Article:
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Joy of Museums

Museums, Art Galleries and Historical Sites

Changi Flag

Changi Flag

Changi Flag

This treasured flag initially flew over the Sultan’s palace in Johore, the most southern state in Malaya, in 1941.  In late January 1942, this giant British Union Jack flag was removed from the palace to prevent it from falling into enemy hands. After Singapore’s surrender in 1942, Australian Army Captain Ken Parsons, who initially removed the flag, together with other medical staff, preserved the flag during their time as Prisoners of War in the infamous Changi camp. The Australian POWs concealed the flag during the entire three and half years of their imprisonment at Selarang Barracks, Changi.

Locked up along with thousands of Allied prisoners in Changi, the flag became a symbol of stoic determination and only brought out on ceremonial occasions or for the burial of prisoners. They then secured the flag again, and it became a symbol of the courage of the prisoners of war.

Changi Flag

Orderly on His Rounds in X Ward, Changi Gaol, Singapore

Between 1942 and 1945, over 100 people signed the flag, and their signatures are visible on the flag. Ninety-one names were Australian, the other signatures belonged to members of the liberating force and foreign patients looked after by the Australian medical unit. Sixteen of the Australian’s who signed the flag, before their departure for the Burma-Thailand Railway in 1943, did not survive their ordeal.

Changi Flag

Many of their signatures have faded, but a hopeful message from Changi hospital patients remains:

“Xmas 1942.
Wishing Capt Parsons,
Speedy release and everything good for the coming year.
From the patients.”

The Japanese used the British Army’s Selarang Barracks, near Changi prison, as a prisoner of war camp, holding some 50,000 Allied soldiers, predominantly British and Australian. The name “Changi” has become synonymous with the infamous POW camp. About 850 POWs died during their internment in Changi during the occupation of Singapore, a relatively low rate compared to the overall death rate of 27% for POWs in Japanese camps.

Australian POWs built a chapel at the prison in 1944 using simple tools and materials. A series of murals were painted at the chapel. A British POW created a Christian cross out of a used artillery shell. After the war, the chapel was dismantled and shipped to Australia, while the cross was sent to the UK. The chapel was reconstructed in 1988 and is now located at the Royal Military College, Duntroon, Canberra.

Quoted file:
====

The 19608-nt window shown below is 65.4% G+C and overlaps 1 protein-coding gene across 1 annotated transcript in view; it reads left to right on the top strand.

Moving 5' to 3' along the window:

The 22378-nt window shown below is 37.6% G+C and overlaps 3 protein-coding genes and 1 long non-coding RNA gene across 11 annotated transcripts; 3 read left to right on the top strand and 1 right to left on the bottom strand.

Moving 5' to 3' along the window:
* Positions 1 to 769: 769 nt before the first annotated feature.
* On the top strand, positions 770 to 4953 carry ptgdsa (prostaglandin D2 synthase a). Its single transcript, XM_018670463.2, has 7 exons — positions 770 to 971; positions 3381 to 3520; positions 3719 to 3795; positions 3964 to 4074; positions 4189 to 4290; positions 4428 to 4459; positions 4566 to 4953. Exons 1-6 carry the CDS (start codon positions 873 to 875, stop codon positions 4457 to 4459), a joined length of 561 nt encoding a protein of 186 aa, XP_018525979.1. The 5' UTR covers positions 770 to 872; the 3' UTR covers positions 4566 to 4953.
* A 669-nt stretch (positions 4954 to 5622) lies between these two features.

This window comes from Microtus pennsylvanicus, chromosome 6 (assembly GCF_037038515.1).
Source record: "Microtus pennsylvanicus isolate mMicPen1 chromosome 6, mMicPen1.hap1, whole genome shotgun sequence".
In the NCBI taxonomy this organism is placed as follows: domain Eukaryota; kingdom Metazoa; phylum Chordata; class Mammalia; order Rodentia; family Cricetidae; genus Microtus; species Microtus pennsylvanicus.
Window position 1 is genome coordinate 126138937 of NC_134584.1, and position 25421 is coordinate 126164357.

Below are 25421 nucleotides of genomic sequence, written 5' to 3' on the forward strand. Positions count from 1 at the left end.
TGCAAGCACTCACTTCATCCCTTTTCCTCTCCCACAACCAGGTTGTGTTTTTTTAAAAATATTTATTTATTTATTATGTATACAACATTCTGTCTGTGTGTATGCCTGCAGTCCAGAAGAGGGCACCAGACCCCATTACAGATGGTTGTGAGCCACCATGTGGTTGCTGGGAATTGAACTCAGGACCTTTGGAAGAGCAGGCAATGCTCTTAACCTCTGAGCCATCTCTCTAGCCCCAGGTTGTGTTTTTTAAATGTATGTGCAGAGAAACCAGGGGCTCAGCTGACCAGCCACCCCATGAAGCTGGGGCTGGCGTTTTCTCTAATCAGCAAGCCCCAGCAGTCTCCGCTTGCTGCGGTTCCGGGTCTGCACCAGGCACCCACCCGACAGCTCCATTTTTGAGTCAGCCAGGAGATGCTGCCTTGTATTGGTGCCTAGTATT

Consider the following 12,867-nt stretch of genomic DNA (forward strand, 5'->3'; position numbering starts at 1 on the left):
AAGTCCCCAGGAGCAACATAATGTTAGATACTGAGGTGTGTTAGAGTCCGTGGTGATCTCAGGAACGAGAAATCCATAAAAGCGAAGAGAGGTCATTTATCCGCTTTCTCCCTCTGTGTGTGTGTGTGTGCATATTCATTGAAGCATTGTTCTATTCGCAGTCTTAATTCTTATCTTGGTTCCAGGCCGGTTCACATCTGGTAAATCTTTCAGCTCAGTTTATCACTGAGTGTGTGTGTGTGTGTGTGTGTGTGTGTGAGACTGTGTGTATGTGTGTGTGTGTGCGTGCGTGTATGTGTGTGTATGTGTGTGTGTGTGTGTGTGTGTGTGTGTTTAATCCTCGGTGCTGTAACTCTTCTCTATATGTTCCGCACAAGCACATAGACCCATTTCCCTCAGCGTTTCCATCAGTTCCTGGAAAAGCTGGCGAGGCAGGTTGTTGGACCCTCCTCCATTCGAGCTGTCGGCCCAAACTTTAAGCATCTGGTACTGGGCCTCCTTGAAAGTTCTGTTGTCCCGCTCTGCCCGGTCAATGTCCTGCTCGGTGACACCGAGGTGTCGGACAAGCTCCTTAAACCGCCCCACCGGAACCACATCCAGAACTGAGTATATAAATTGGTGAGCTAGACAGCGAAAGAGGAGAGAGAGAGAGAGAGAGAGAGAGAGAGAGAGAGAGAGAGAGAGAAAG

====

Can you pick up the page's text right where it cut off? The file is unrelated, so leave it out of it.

Changi chapel

The original Changi Chapel at Duntroon and dedicated to Australian POWs.

Captain Parsons brought the flag back to Sydney after the war. It eventually passed to his only son, and it lay folded away in a pillowcase and forgotten at the bottom of a cupboard. In 2004 Mrs. Parsons, now a widow, decided to sell the flag, and it was purchased by a Melbourne business person who donated it to the Shrine of Remembrance.

For the Fallen

“For the Fallen” is a poem written by Laurence Binyon. It was first published in The Times in 1914. The “Ode of Remembrance” is an ode taken from the poem. It is often recited at Remembrance Day services.

“They shall grow not old, as we that are left grow old;
Age shall not weary them, nor the years condemn.
At the going down of the sun and in the morning
We will remember them.”
– “For the Fallen” by Laurence Binyon

In Australia, the “Ode of Remembrance” is regularly recited at memorial services held on days commemorating World War I, such as ANZAC Day, Remembrance Day, and Remembrance Sunday. In Australia and New Zealand, it is also part of the Dawn service at 4.28 a.m. Recitations of the “Ode of Remembrance” are often followed by a playing of the “Last Post.”

Lest we Forget

The line “Lest we Forget” is taken from Kipling’s poem “Recessional.” Killing wrote it before WWI, but it is often used as if it was part of the ode and repeated in response by those listening. Responding with “Lest we Forget” is especially the practice in Australia and New Zealand. Several Boer War memorials are inscribed with the phrase showing its use before WWI. In the United Kingdom, Australia, New Zealand, and Singapore, the final line of the ode, “We will remember them,” is repeated in response.

Explore the Shrine of Remembrance

Changi Flag

  • Title:                 Changi Flag
  • Significance:     POW symbol of defiance
  • Date:                1941
  • Dimensions:     1.8 meters by 3.7 meters
  • Museums:        Shrine of Remembrance

Reflections

  • Some objects have an incredible story to tell.

Explore Melbourne’s Museums

~~~

“They shall grow not old, as we that are left grow old;
Age shall not weary them,
nor the years condemn.
At the going down of the sun and in the morning,
We will remember them.”
– “For the Fallen” by Laurence Binyon

~~~


Photo Credit: 1) GM 3) By Cole, Leslie [Public domain], via Wikimedia Commons 4) Cfitzart at the English language Wikipedia [GFDL (http://www.gnu.org/copyleft/fdl.html) or CC-BY-SA-3.0 (http://creativecommons.org/licenses/by-sa/3.0/)], via Wikimedia Commons

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